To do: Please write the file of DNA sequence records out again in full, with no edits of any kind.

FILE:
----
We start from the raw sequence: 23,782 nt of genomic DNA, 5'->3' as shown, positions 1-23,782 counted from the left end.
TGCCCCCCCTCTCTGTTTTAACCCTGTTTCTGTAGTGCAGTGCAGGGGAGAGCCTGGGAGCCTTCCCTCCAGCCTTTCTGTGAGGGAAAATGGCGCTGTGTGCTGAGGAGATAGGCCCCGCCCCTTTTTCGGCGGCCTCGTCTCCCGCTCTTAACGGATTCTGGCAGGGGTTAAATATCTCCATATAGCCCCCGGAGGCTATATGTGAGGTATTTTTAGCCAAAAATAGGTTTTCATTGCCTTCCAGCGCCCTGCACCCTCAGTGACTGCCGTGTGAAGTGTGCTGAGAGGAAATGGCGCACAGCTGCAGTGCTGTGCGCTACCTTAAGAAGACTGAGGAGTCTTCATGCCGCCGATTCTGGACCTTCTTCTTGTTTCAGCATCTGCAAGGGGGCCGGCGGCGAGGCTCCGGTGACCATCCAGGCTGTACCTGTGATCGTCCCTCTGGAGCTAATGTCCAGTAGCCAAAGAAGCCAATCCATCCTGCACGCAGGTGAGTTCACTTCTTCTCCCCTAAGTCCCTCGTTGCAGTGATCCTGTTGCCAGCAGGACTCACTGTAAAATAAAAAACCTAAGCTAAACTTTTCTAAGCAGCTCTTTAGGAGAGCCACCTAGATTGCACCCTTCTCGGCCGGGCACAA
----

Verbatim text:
We start from the raw sequence: 23,782 nt of genomic DNA, 5'->3' as shown, positions 1-23,782 counted from the left end.
TGCCCCCCCTCTCTGTTTTAACCCTGTTTCTGTAGTGCAGTGCAGGGGAGAGCCTGGGAGCCTTCCCTCCAGCCTTTCTGTGAGGGAAAATGGCGCTGTGTGCTGAGGAGATAGGCCCCGCCCCTTTTTCGGCGGCCTCGTCTCCCGCTCTTAACGGATTCTGGCAGGGGTTAAATATCTCCATATAGCCCCCGGAGGCTATATGTGAGGTATTTTTAGCCAAAAATAGGTTTTCATTGCCTTCCAGCGCCCTGCACCCTCAGTGACTGCCGTGTGAAGTGTGCTGAGAGGAAATGGCGCACAGCTGCAGTGCTGTGCGCTACCTTAAGAAGACTGAGGAGTCTTCATGCCGCCGATTCTGGACCTTCTTCTTGTTTCAGCATCTGCAAGGGGGCCGGCGGCGAGGCTCCGGTGACCATCCAGGCTGTACCTGTGATCGTCCCTCTGGAGCTAATGTCCAGTAGCCAAAGAAGCCAATCCATCCTGCACGCAGGTGAGTTCACTTCTTCTCCCCTAAGTCCCTCGTTGCAGTGATCCTGTTGCCAGCAGGACTCACTGTAAAATAAAAAACCTAAGCTAAACTTTTCTAAGCAGCTCTTTAGGAGAGCCACCTAGATTGCACCCTTCTCGGCCGGGCACAA